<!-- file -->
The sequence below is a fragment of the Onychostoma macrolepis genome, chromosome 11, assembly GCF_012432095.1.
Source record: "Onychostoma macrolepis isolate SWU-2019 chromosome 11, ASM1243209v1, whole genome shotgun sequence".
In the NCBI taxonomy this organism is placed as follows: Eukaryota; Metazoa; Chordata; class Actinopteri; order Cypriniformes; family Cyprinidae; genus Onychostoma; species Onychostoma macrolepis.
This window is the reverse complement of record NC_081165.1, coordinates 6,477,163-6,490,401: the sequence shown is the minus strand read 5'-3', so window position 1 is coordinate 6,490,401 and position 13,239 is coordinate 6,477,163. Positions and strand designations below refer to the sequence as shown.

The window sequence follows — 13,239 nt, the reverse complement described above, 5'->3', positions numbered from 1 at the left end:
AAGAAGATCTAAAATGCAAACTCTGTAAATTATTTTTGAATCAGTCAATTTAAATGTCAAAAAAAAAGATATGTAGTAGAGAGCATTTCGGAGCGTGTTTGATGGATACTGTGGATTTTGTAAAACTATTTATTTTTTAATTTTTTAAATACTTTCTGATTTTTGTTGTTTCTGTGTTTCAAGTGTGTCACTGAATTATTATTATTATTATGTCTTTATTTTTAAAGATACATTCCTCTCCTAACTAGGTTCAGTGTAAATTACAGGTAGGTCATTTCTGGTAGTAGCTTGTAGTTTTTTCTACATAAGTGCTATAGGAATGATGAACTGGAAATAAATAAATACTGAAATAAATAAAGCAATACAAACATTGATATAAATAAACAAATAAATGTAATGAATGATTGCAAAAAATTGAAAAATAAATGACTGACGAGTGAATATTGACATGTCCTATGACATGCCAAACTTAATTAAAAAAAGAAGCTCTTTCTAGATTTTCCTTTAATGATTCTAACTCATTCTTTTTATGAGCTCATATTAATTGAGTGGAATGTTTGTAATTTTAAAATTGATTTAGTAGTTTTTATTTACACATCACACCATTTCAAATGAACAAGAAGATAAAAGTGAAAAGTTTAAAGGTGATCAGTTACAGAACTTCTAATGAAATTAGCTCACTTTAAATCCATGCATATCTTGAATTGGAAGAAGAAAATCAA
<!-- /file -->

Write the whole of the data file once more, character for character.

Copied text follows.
The sequence below is a fragment of the Onychostoma macrolepis genome, chromosome 11, assembly GCF_012432095.1.
Source record: "Onychostoma macrolepis isolate SWU-2019 chromosome 11, ASM1243209v1, whole genome shotgun sequence".
In the NCBI taxonomy this organism is placed as follows: Eukaryota; Metazoa; Chordata; class Actinopteri; order Cypriniformes; family Cyprinidae; genus Onychostoma; species Onychostoma macrolepis.
This window is the reverse complement of record NC_081165.1, coordinates 6,477,163-6,490,401: the sequence shown is the minus strand read 5'-3', so window position 1 is coordinate 6,490,401 and position 13,239 is coordinate 6,477,163. Positions and strand designations below refer to the sequence as shown.

The window sequence follows — 13,239 nt, the reverse complement described above, 5'->3', positions numbered from 1 at the left end:
AAGAAGATCTAAAATGCAAACTCTGTAAATTATTTTTGAATCAGTCAATTTAAATGTCAAAAAAAAAGATATGTAGTAGAGAGCATTTCGGAGCGTGTTTGATGGATACTGTGGATTTTGTAAAACTATTTATTTTTTAATTTTTTAAATACTTTCTGATTTTTGTTGTTTCTGTGTTTCAAGTGTGTCACTGAATTATTATTATTATTATGTCTTTATTTTTAAAGATACATTCCTCTCCTAACTAGGTTCAGTGTAAATTACAGGTAGGTCATTTCTGGTAGTAGCTTGTAGTTTTTTCTACATAAGTGCTATAGGAATGATGAACTGGAAATAAATAAATACTGAAATAAATAAAGCAATACAAACATTGATATAAATAAACAAATAAATGTAATGAATGATTGCAAAAAATTGAAAAATAAATGACTGACGAGTGAATATTGACATGTCCTATGACATGCCAAACTTAATTAAAAAAAGAAGCTCTTTCTAGATTTTCCTTTAATGATTCTAACTCATTCTTTTTATGAGCTCATATTAATTGAGTGGAATGTTTGTAATTTTAAAATTGATTTAGTAGTTTTTATTTACACATCACACCATTTCAAATGAACAAGAAGATAAAAGTGAAAAGTTTAAAGGTGATCAGTTACAGAACTTCTAATGAAATTAGCTCACTTTAAATCCATGCATATCTTGAATTGGAAGAAGAAAATCAA